Nebraska child’s death possibly caused by amoeba infection from Elkhorn River

Published: Aug. 17, 2022 at 5:36 PM CDT
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OMAHA, Neb. (WOWT) - Douglas County health officials said Wednesday that they suspect a local child’s recent death was caused by a brain-eating amoeba from the Elkhorn River.

The CDC is working to confirm that the death was caused by primary amebic meningoencephalitis after the child went swimming in the river on Sunday.

In the meantime, the Douglas County Health Department is urging extra caution when coming into contact with freshwater sources like rivers, lakes, and streams.

Naegleria fowleri is present in many freshwater sources and is being identified further north as previously cooler regions become warmer and drier,” the DCHD release states.

A similar case led to the death of a Missouri resident who was likely infected while swimming in an Iowa lake last month.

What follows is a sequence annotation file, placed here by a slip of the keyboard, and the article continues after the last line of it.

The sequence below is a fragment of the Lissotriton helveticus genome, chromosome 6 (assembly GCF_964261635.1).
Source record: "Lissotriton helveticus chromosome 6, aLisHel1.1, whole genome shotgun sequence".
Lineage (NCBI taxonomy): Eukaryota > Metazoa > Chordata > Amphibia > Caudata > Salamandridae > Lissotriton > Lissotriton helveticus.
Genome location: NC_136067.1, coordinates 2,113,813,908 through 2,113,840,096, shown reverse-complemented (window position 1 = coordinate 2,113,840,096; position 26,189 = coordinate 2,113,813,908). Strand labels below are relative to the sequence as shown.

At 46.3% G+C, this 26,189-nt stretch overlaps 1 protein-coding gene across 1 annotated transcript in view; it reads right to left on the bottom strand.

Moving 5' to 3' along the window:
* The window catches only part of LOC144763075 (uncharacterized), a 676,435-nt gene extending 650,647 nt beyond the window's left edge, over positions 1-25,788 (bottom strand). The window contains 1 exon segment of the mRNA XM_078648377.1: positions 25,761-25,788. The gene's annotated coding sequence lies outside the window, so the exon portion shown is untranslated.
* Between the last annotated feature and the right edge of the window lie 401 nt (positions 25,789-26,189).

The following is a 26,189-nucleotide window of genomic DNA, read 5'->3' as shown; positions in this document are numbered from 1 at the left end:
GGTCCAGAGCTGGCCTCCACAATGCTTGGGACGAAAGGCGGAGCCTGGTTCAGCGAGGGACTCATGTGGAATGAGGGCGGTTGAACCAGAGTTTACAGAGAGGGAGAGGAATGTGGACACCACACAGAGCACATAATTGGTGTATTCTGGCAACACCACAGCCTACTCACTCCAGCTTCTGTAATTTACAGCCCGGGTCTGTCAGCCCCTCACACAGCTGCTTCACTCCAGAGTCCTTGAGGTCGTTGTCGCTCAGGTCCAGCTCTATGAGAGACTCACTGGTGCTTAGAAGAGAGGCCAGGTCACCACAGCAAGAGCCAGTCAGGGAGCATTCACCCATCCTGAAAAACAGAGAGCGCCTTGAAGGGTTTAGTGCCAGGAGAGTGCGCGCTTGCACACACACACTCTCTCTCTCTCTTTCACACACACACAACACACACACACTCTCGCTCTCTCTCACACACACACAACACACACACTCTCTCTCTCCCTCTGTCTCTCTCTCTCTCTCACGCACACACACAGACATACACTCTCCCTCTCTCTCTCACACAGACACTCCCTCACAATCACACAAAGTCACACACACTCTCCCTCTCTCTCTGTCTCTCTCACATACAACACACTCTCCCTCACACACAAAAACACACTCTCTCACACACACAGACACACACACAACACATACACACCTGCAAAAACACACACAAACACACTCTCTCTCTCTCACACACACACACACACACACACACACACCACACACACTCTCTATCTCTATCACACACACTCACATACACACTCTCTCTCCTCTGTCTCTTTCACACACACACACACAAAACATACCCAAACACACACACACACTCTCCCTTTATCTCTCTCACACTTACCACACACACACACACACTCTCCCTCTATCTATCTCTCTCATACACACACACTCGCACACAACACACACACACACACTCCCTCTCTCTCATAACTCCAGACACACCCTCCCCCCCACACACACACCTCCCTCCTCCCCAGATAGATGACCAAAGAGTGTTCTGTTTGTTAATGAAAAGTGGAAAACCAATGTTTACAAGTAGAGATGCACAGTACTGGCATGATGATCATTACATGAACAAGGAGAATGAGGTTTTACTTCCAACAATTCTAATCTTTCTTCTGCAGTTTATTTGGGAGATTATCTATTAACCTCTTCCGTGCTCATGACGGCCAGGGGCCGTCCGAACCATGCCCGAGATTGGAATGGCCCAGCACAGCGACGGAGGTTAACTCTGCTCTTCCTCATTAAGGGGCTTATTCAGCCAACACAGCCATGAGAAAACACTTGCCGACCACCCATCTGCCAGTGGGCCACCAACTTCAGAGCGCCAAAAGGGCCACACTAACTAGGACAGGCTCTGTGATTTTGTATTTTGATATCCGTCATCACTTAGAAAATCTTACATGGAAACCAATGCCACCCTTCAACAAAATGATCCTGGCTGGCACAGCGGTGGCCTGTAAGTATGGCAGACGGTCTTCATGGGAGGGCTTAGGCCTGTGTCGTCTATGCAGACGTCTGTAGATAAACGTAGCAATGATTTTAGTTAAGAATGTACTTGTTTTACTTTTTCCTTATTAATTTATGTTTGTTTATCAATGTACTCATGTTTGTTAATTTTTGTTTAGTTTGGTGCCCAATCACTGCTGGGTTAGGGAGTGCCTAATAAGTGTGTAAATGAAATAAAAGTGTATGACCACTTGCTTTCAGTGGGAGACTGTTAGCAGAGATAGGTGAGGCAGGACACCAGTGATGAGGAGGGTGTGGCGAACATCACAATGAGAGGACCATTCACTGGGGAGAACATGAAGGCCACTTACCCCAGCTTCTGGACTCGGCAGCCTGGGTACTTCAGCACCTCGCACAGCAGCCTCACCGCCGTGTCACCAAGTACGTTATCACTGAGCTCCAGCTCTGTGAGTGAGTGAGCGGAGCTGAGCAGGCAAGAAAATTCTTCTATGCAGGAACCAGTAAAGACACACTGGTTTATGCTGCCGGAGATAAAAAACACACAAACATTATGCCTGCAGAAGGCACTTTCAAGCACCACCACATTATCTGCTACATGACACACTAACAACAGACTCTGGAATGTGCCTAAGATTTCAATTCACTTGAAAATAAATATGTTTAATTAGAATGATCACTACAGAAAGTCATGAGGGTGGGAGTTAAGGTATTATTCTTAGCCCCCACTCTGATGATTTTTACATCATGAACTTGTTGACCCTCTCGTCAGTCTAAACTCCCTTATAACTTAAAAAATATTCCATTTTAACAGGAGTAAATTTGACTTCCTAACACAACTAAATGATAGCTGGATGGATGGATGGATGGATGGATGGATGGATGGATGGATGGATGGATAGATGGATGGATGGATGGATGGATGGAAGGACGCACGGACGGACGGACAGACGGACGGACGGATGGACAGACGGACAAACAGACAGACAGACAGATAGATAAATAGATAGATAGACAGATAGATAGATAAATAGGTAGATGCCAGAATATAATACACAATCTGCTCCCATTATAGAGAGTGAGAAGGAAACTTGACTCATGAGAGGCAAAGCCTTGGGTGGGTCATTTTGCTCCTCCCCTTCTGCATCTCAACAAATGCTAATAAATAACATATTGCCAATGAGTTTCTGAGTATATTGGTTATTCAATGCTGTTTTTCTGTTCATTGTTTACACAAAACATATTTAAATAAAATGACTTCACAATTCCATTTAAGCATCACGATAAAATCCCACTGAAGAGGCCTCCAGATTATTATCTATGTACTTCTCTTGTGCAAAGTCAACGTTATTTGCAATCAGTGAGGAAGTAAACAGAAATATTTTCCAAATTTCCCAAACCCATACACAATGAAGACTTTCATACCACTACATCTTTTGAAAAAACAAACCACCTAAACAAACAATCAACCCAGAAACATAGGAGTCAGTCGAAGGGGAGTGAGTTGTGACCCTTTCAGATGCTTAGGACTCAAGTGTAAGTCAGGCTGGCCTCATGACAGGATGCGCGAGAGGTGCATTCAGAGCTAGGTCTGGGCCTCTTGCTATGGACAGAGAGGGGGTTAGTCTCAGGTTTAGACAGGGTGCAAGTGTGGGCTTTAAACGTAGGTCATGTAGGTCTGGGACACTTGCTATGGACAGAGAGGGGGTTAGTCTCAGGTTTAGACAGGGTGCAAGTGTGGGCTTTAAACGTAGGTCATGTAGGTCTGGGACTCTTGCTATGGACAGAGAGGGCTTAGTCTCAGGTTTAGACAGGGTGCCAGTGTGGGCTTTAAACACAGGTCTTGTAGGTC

As the single-celled organism tends to enter the body through the nose, health officials suggest keeping your head above water when swimming in rivers, lakes, and streams; or to plug your nose when swimming or diving — or simply avoid freshwaters in the later weeks of summer as water temperatures rise and water levels decline.

The health department also noted that people can be infected by drinking contaminated water.

Such infections, which are not spread from person to person, have been rare. According to the CDC, 31 infections have been reported in the U.S. between 2012 and 2021.

“Of those cases, 28 people were infected by recreational water, two people were infected after performing nasal irrigation using contaminated tap water, and one person was infected by contaminated tap water used on a backyard slip-n-slide,” the CDC website states.

But following the death of a Missouri man in Iowa last month, health officials noted that while infections may be rare, it’s usually fatal once the person is infected.

Symptoms — which typically occur within 12 days of an infection — can include headache, fever, nausea, or vomiting, but can progress to stiffness in the neck, confusion, and seizures. In the worst cases, there are other neurological symptoms, but the health department noted that deaths from PAM have typically occurred within five days of infection.

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